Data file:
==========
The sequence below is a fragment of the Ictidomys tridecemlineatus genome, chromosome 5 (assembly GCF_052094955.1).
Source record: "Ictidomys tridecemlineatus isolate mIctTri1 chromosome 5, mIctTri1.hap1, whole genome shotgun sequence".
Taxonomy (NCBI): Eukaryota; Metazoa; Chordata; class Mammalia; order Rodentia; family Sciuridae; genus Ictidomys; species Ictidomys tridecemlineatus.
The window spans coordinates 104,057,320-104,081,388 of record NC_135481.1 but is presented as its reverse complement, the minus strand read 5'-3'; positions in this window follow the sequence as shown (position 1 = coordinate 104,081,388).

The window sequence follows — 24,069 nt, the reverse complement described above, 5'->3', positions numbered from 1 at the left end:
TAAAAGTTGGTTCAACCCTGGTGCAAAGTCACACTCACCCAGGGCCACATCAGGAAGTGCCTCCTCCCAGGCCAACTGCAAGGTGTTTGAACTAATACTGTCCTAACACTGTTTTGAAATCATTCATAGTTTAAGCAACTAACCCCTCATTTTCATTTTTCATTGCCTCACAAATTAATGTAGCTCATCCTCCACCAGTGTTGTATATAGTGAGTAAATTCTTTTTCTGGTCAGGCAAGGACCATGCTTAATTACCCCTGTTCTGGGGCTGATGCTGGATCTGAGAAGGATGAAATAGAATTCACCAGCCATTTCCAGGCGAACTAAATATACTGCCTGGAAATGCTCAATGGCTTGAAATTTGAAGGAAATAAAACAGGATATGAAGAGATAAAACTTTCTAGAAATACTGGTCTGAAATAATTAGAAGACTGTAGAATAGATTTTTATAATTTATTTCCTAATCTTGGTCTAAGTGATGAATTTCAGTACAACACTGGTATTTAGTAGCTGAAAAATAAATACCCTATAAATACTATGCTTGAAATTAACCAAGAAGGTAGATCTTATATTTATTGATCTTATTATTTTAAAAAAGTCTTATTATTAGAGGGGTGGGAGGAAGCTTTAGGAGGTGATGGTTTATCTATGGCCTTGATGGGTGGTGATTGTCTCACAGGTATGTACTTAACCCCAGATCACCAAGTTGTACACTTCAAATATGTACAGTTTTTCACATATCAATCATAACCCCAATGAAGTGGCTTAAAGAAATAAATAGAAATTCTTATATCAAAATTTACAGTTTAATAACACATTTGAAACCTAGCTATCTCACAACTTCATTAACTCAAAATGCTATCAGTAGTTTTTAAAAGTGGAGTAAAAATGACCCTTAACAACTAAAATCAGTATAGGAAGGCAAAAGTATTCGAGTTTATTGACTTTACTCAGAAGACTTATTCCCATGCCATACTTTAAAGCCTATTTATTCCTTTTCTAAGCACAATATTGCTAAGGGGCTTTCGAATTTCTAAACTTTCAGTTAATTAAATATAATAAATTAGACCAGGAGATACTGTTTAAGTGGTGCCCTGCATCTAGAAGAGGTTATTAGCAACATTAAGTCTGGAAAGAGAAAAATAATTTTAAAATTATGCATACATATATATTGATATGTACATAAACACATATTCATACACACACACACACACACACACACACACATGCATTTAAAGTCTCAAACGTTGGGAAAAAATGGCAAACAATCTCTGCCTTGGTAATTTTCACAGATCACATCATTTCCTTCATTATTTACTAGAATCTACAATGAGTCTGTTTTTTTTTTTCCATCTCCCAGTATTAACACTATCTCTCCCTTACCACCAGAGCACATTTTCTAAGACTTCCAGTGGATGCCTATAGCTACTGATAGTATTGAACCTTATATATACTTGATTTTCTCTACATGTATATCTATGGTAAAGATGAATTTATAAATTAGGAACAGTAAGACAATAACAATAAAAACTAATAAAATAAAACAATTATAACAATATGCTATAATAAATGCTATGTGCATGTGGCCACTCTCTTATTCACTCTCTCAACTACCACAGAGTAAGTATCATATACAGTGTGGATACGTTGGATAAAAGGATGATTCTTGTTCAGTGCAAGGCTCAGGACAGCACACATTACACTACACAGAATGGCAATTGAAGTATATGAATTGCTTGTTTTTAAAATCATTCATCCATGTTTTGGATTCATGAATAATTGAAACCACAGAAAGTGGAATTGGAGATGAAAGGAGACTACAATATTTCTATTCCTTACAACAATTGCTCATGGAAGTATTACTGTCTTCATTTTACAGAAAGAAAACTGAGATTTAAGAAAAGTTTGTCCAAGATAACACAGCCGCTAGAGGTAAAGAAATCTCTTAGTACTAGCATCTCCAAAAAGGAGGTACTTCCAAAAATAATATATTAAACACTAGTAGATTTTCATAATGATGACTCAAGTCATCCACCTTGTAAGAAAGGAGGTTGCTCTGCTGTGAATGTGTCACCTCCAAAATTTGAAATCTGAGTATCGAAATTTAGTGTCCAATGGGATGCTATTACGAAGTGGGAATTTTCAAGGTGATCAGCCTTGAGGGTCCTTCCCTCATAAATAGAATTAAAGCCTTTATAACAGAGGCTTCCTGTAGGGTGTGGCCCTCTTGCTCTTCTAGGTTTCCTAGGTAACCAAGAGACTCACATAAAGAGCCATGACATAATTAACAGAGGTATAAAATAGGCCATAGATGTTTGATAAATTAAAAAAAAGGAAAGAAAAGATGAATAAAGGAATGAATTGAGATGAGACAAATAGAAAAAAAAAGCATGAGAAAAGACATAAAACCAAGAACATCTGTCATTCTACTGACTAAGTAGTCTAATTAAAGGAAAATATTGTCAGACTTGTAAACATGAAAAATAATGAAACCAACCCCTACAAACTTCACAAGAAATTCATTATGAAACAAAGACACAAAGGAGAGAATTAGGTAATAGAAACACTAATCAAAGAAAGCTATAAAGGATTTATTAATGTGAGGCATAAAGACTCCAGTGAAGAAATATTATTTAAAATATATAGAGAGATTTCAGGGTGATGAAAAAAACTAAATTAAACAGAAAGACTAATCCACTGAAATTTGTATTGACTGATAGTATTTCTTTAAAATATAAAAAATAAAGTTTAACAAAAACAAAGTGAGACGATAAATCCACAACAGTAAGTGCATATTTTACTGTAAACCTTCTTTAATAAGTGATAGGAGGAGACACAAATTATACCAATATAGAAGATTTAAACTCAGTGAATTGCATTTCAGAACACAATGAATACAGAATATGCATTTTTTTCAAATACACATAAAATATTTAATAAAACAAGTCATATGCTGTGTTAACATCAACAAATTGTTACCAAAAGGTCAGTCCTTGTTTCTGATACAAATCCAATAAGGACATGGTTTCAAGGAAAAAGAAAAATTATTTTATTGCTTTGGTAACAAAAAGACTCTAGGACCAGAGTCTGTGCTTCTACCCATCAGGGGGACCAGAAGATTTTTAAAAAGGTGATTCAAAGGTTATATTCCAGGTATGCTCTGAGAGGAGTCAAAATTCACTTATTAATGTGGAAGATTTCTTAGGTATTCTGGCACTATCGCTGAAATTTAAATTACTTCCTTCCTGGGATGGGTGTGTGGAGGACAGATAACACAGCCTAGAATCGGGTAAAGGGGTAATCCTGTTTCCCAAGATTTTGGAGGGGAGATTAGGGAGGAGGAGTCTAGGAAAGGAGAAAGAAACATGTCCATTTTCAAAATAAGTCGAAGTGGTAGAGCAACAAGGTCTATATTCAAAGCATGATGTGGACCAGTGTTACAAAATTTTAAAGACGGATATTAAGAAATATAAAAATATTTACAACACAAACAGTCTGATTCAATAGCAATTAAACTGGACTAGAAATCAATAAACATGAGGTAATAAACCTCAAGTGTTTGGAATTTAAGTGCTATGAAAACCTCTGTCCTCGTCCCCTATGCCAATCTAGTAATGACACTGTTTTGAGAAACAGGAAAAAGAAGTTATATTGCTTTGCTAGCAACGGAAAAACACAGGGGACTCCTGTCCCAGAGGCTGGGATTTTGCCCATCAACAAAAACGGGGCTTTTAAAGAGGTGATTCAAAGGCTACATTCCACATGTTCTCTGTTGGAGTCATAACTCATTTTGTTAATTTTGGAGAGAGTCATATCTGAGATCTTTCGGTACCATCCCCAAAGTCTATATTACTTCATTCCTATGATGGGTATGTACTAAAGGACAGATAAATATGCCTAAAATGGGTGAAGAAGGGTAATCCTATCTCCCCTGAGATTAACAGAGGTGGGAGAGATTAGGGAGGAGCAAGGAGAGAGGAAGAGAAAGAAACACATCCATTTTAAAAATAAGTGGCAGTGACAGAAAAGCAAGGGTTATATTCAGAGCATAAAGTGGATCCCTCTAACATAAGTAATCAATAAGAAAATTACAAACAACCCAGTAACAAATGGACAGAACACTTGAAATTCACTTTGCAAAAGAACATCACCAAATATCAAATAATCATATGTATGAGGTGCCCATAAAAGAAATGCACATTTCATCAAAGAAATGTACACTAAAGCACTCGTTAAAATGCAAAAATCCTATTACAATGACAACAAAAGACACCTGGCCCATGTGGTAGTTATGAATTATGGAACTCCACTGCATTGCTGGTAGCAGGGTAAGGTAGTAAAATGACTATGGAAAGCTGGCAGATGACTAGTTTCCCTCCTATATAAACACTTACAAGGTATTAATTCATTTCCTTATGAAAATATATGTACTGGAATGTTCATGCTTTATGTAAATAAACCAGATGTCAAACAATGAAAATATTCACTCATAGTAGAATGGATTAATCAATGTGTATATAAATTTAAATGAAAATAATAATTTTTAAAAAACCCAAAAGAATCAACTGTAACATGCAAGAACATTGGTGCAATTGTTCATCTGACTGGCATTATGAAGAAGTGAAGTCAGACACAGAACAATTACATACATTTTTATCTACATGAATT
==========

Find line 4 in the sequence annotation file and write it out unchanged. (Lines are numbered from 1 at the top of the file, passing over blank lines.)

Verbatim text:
The window spans coordinates 104,057,320-104,081,388 of record NC_135481.1 but is presented as its reverse complement, the minus strand read 5'-3'; positions in this window follow the sequence as shown (position 1 = coordinate 104,081,388).